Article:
Success for our seas in consultation response
2 minute read
On Monday 25th September 2023, the UK Government released its response to a public consultation on expanding its Storm Overflows Discharge Reduction Plan.
All storm overflows in England will now be included in the Plan, including all coastal and estuary sites.
As the main grounds for our recent judicial review of the Plan, this is a huge win – despite our case being dismissed by the High Court two weeks ago.
The recognition of Marine Protected Areas and fragile ocean habitats in the UK Government’s Plan is a huge step forward.Dr Laura Foster, Head of Clean Seas
"The revised Plan, with its goals to limit sewage discharges for all high priority sites by 2045, is an important step to achieve sewage-free seas.
“We hope to see ambitious, progressive action by water companies as a result of this Plan so we can start to see an improvement in water quality and the health of our seas in the near future.”
Credit: Good Law Project
Our legal action against the UK Government’s Plan highlighted the fact that around 600 storm overflows, discharging directly into coastal areas and estuaries, were missing.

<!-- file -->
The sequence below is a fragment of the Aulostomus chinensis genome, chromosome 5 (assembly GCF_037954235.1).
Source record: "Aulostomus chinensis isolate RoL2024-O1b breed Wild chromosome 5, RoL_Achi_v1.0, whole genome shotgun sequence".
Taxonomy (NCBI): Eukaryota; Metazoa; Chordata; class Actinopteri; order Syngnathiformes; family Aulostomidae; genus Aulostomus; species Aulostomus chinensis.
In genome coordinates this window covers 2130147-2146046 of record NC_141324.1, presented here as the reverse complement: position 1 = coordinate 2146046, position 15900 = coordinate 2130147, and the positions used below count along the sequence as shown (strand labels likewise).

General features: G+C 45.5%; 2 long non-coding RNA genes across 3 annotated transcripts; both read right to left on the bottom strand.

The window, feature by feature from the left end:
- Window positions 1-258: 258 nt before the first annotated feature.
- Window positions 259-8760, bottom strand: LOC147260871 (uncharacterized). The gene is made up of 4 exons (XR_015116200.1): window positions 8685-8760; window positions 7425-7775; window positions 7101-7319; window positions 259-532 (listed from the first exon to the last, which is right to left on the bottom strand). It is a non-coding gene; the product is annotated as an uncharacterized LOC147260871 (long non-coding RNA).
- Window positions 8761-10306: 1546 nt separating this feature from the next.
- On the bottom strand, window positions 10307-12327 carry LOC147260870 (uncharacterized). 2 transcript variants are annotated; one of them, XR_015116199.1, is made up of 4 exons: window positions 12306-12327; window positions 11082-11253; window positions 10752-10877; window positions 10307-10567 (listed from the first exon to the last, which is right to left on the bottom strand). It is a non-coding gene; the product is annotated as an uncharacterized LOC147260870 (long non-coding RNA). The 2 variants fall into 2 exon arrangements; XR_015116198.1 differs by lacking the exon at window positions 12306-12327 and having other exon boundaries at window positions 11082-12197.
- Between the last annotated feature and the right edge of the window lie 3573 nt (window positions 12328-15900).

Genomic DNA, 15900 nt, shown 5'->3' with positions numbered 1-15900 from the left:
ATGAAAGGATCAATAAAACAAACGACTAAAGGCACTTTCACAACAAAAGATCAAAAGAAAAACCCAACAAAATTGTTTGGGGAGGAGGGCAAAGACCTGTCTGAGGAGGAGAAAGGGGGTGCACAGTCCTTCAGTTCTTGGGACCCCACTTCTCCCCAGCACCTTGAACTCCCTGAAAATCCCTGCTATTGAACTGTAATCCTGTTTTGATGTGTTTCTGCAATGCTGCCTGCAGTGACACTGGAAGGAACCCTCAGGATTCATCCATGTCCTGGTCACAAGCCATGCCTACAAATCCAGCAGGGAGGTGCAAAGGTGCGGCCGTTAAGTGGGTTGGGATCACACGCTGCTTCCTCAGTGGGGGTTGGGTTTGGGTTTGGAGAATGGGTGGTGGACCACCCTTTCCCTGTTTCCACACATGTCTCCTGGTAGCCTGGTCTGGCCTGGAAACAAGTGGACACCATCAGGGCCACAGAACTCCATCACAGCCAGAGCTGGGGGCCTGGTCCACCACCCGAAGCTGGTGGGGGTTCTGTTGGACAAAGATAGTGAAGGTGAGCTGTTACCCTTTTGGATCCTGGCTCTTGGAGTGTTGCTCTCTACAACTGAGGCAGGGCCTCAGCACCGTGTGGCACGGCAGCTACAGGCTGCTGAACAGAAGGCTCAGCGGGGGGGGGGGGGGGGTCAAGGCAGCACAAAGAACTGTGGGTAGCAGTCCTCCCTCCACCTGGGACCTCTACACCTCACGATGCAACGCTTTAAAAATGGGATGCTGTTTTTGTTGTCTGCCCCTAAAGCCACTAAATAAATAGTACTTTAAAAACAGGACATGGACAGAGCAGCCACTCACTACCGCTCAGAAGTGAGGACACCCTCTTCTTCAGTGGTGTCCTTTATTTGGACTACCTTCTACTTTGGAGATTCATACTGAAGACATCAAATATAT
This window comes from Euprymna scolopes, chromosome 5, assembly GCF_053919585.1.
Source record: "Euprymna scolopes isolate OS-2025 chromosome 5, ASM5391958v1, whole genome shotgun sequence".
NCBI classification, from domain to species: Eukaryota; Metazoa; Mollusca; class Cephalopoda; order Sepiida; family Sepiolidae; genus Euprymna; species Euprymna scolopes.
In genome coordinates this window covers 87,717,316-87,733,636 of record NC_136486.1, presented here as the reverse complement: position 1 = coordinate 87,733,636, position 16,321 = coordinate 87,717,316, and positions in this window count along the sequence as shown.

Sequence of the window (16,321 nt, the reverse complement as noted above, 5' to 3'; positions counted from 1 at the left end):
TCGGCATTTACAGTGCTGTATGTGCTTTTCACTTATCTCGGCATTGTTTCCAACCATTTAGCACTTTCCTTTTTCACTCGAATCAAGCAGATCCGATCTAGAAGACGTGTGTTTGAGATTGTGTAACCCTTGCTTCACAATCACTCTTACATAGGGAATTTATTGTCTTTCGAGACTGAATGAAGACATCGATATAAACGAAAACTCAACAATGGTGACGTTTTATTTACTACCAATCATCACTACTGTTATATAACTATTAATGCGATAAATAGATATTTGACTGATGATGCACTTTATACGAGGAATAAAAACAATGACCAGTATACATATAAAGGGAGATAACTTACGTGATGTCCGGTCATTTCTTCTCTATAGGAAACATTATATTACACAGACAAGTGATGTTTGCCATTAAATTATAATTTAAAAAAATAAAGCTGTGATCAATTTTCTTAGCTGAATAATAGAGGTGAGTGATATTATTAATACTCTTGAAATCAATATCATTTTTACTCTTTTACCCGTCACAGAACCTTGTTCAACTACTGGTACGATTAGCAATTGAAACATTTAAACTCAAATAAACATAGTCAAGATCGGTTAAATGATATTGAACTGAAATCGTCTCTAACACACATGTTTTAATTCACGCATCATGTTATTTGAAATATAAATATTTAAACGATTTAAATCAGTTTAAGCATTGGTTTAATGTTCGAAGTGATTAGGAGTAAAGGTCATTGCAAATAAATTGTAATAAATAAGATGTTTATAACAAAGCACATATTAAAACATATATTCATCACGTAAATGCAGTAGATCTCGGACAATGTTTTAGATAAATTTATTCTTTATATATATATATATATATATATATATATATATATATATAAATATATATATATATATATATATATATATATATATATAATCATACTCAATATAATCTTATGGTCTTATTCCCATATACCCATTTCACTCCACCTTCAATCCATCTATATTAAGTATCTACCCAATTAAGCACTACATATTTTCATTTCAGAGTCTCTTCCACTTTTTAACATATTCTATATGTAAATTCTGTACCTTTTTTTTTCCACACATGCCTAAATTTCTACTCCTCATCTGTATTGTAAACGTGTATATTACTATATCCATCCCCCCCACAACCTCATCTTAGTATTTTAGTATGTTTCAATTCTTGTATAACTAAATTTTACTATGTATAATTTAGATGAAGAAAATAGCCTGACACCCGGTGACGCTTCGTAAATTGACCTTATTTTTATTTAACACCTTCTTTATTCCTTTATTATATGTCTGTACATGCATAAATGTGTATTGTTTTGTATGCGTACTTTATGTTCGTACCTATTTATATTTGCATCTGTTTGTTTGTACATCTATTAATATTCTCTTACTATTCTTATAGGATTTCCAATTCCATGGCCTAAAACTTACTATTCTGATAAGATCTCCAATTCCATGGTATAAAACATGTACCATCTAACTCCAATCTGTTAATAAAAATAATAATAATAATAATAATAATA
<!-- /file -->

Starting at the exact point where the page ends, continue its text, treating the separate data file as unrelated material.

Faced with our legal challenge, the Government conceded to consulting on expanding its Plan to cover all coastal and estuarine waters, rather than defending this part of its Plan in court – the UK Government also agreed to pay our legal costs associated with this.
Our research found a staggering 1,651 storm overflows across the UK were discharging within 1km of a Marine Protected Area (MPA). Discharging sewage for a total of 263,654 hours - equivalent to over 30 years - across England in 2021.
As part of the revised Plan, marine protected areas and shellfish water protected areas will be added to a list of ‘high priority sites’ which will see action to reduce sewage discharges on a shorter timescale.
Target three of the Plan: ‘Ensuring storm overflows operate only in unusually heavy rainfall events’, with storm overflows not permitted to discharge above an average of 10 rainfall events per year by 2050, now includes coastal waters and estuaries, something which was crucially missing from the original Plan. The inclusion of these newly added sites means that action to reduce discharges should be achieved for at least 75% of those classed as ‘high priority’, which now includes marine protected areas, by 2035.
We are delighted that, as a result of our legal challenge, the Government has revised its plan to include all coastal waters and estuaries.Good Law Project’s Legal Director, Emma Dearnaley
Good Law Project’s Legal Director, Emma Dearnaley, this success shows how a legal campaign can make positive change: “The Government has its back to the wall over its handling of the sewage crisis.
“The public care deeply about the filthy state of our rivers and shores and are, understandably, demanding urgent action so that sewage pollution stops.”